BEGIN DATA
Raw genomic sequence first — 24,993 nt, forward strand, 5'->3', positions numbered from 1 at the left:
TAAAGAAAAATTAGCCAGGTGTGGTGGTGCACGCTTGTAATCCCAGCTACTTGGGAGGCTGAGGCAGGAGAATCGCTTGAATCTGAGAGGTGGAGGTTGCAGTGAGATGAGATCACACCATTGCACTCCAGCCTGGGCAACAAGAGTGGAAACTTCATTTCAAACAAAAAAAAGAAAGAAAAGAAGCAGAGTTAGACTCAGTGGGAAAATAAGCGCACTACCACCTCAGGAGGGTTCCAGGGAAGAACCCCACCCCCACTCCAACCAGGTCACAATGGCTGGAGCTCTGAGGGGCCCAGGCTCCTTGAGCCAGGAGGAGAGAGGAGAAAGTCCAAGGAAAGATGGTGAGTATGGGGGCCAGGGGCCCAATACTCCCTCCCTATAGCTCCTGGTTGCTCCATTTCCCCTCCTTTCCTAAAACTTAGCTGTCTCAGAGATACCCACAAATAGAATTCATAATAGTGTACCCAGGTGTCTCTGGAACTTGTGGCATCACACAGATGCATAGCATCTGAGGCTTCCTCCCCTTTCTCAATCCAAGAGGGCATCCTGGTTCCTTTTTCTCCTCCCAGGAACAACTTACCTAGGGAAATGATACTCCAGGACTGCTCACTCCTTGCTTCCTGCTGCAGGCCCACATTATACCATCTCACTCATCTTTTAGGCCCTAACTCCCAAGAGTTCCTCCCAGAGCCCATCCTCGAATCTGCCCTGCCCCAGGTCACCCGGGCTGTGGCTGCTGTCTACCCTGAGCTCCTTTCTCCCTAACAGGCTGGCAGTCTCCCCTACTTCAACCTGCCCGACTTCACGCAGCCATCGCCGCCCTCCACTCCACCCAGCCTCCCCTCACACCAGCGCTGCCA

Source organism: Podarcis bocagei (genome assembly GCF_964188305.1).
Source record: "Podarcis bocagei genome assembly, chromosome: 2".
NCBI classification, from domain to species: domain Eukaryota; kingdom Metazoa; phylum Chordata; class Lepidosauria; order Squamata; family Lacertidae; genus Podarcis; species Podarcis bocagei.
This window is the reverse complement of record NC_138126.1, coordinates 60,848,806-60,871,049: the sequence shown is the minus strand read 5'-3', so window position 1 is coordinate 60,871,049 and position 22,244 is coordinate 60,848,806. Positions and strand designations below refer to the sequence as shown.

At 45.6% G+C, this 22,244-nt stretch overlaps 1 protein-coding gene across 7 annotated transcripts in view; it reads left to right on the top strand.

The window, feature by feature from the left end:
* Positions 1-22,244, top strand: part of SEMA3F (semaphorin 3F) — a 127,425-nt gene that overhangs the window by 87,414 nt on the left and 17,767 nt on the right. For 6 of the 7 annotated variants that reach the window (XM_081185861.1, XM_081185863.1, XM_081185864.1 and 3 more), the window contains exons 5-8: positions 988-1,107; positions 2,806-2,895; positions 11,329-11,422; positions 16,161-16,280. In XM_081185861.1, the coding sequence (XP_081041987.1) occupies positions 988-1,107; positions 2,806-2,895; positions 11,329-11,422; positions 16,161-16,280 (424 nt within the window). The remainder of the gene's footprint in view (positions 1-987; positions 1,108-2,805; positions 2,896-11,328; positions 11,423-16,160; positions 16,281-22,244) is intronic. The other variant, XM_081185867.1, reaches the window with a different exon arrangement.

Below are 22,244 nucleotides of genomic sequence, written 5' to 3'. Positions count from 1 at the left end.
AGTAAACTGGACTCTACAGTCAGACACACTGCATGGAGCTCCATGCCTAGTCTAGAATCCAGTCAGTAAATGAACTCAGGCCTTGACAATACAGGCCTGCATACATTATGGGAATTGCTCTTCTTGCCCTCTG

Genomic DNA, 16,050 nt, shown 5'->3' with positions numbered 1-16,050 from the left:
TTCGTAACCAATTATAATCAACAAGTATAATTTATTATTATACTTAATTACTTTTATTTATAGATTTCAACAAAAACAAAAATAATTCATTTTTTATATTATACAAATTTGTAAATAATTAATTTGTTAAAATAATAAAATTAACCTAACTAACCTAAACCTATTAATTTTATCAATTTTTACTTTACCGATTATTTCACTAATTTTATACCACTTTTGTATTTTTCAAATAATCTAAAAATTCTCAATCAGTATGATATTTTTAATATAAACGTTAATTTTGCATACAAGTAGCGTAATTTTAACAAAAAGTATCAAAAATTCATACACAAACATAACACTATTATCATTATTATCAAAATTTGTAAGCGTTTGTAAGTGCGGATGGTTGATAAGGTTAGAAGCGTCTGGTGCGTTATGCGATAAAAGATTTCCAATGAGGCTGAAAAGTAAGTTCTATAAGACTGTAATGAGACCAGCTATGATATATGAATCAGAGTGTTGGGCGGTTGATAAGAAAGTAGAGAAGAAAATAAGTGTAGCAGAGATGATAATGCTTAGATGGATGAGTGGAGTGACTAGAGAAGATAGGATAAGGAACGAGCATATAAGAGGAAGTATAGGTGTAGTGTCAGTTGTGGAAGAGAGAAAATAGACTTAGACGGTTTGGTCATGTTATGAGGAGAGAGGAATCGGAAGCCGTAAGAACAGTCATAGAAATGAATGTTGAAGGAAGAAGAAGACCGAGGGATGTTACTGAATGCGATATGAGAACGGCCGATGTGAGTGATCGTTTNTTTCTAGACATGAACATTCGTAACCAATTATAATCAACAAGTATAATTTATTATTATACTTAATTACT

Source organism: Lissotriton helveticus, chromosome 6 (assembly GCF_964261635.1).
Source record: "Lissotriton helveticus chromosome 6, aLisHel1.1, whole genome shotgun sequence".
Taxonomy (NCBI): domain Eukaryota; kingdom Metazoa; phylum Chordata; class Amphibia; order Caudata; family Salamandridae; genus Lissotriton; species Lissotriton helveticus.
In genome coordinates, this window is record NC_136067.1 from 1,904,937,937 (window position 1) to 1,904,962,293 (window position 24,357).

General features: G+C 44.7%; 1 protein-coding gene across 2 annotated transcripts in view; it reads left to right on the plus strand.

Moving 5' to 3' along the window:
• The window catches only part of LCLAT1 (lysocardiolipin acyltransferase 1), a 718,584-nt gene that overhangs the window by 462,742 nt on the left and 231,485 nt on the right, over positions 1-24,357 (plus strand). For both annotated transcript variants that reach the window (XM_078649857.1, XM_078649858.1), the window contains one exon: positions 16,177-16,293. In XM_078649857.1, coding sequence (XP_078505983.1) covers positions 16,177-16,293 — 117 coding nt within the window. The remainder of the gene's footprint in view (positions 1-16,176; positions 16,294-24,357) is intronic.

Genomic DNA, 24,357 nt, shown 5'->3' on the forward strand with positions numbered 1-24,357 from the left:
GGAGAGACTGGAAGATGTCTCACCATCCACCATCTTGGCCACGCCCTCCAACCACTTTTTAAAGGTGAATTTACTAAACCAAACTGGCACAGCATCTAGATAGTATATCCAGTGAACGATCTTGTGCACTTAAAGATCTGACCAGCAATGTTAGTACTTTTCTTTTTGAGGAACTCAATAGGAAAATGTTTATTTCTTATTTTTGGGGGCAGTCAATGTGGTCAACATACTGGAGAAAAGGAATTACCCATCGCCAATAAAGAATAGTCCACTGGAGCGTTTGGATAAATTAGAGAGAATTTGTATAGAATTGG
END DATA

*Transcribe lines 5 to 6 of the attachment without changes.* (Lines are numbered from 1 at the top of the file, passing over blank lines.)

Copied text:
NCBI classification, from domain to species: domain Eukaryota; kingdom Metazoa; phylum Chordata; class Lepidosauria; order Squamata; family Lacertidae; genus Podarcis; species Podarcis bocagei.
This window is the reverse complement of record NC_138126.1, coordinates 60,848,806-60,871,049: the sequence shown is the minus strand read 5'-3', so window position 1 is coordinate 60,871,049 and position 22,244 is coordinate 60,848,806. Positions and strand designations below refer to the sequence as shown.